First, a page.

But Ed Champion wonders "whether Damian the filmmaker is as reckless with the truth as the Polish authorities were with Crulic's life." For Andrew Schenker, writing for Slant, Crulic is "a gloriously inventive visual mélange that can't quite make up for the thinness of the story it's illustrating." The FSLC has questions for Damian as well.
"Lust, love, and need prove a tangled knot inside the heart of one young woman in Hemel, Sacha Polak's alluring character study of a beautiful Dutch twentysomething driven to fill an emotional void with casual one-night stands," writes Nick Schager in Slant. "Polak's film opens with a nude Hemel (Hannah Hoekstra), whose name translates to 'Heaven,' casually bantering with a lover in bed before allowing him to shave her pubic hair — an act that Hemel tellingly remarks will make her look like a young child. Her subsequent escapades with a variety of random men make clear her desire for carnal pleasure devoid of love, and that refusal to seek out, if not outright terror of, mature interpersonal connection is most forcefully confronted via her relationship to her father, Gijs (Hans Dagelet), whose own new-girlfriend-every-week bachelor's life is the model after which Hemel's own conduct is clearly modeled."
"The sequential journey into self-destructive rebellion (her aloof priapic father is a specialist in Impressionism at Christie’s in Amsterdam who surpasses her in conquests) makes you think of Shame," suggests David D'Arcy at Artinfo, "and close-ups of cadaverously gaunt actress Hannah Hoekstra lurch from shots worthy of the most elegant jewelry ads to glimpses into the eyes of someone in a private hell…. Hemel won the critics prize at the Berlin International Film Festival."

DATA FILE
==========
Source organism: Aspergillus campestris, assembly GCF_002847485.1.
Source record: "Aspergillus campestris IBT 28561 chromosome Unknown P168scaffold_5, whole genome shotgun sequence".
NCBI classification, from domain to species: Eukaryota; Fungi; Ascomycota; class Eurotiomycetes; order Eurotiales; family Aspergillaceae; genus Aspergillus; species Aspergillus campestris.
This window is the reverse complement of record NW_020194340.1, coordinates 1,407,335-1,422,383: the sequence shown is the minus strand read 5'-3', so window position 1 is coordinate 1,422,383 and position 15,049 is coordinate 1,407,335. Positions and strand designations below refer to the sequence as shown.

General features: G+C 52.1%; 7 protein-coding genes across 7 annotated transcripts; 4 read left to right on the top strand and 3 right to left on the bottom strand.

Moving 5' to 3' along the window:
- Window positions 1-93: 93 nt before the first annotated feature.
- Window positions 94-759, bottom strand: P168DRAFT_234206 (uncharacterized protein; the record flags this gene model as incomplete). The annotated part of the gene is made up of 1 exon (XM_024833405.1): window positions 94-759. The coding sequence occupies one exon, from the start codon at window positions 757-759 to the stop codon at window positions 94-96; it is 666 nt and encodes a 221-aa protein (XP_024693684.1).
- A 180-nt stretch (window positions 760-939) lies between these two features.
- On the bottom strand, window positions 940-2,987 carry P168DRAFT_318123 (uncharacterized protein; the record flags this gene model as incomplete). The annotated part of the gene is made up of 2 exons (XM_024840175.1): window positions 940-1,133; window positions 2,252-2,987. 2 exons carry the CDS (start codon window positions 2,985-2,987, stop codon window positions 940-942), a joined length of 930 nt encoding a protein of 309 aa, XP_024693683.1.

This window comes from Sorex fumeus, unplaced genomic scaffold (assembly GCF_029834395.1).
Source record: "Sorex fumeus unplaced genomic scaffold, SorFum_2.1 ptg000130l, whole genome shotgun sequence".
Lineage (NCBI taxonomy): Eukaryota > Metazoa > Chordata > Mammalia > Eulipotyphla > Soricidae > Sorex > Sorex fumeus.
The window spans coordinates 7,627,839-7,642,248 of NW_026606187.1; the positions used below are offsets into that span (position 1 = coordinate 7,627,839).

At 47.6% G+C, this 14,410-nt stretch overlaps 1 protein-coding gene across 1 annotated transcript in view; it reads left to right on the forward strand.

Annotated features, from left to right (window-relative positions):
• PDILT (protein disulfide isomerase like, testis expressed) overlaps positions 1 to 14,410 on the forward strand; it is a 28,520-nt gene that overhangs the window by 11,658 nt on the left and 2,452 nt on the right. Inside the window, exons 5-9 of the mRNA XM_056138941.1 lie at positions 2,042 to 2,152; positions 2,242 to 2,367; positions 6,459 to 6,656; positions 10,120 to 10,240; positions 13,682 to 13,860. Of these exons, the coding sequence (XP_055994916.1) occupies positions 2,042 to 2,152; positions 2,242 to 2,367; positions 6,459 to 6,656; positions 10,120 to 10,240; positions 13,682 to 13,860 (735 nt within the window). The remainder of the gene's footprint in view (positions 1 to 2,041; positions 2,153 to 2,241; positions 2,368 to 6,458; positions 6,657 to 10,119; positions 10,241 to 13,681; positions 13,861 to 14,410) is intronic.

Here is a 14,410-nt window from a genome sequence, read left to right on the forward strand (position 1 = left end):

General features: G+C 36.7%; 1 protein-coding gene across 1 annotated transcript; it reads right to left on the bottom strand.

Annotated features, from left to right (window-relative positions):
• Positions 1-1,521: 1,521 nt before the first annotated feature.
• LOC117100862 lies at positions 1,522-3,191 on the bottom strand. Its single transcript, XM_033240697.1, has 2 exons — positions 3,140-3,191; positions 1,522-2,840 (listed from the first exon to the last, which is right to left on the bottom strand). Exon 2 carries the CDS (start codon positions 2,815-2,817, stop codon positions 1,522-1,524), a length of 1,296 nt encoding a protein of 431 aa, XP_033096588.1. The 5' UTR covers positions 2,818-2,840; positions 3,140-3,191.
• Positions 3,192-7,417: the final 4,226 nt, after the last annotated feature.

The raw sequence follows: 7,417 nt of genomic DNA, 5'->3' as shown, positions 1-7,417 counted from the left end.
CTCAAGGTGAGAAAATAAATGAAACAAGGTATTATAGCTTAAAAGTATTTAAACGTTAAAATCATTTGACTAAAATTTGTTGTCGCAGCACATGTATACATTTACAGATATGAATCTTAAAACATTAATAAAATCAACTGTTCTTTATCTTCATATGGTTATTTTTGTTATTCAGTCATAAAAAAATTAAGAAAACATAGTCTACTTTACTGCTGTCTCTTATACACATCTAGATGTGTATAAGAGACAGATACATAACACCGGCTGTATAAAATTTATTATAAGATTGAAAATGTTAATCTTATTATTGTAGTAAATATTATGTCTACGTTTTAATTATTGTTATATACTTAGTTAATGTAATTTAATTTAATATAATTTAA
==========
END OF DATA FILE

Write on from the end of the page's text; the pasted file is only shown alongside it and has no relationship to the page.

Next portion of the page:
The FSLC passes its questions along to Polak, too.
Update, 3/27: At the Playlist, Gabe Toro finds that Polak has Hoekstra playing "an affliction rather than a character. Hemel is sharply realized in fits and starts, but its this lack of psychological depth that robs the film of its potential considerable dimension."
"The Minister, from the veteran French screenwriter Pierre Schöller, is in some ways this year's answer to Margin Call," suggests AO Scott in the New York Times, "a claustrophobic study of the inner workings of power at a time of crisis. The film is a chronicle of a hectic time in the life of an ambitious minister of transportation, played by the great Belgian actor Olivier Gourmet as a whirlwind of ambition, cynicism and embattled idealism. His achievement is matched by Mr Schöller's ability to infuse routine bureaucratic procedure with the momentum and energy of a thriller, endowing the tedious workings of the modern state with a glamour that is both repellent and seductive."
Melissa Anderson in the Voice: "Plagued by weird Sadean nightmares involving hooded black figures, naked women devoured by alligators, and his own asphyxiation, Saint-Jean [Gourmet] inexorably transforms from a man of principle to a pizza-scarfing, hectoring tyrant — who then reverts, after a horrific accident, to someone slightly more humane. Schöller's second feature forgoes moralizing for a more complex (and rewarding) approach: uncovering the thin line that separates altruism from narcissism."
Elise Nakhnikian in Slant: "The macro focus on Saint-Jean and his two closest advisors — Pauline (Zabou Breitman), the briskly brilliant press agent who follows him everywhere, and Gilles (the great Michel Blanc), the minister's behind-the-scenes right-hand man — can make it seem at times as if what matters most about politics is how it affects the politicians involved. Schöller remains firmly agnostic on Saint-Jean's main power struggle: Should private railroad stations be privatized or should they remain in the state's hands? But he makes the stakes clear by salting in vivid scenes of furious citizens, who are protesting rising unemployment, dwindling benefits, and bureaucratic incompetence in what someone calls 'this tired and tiring country.'"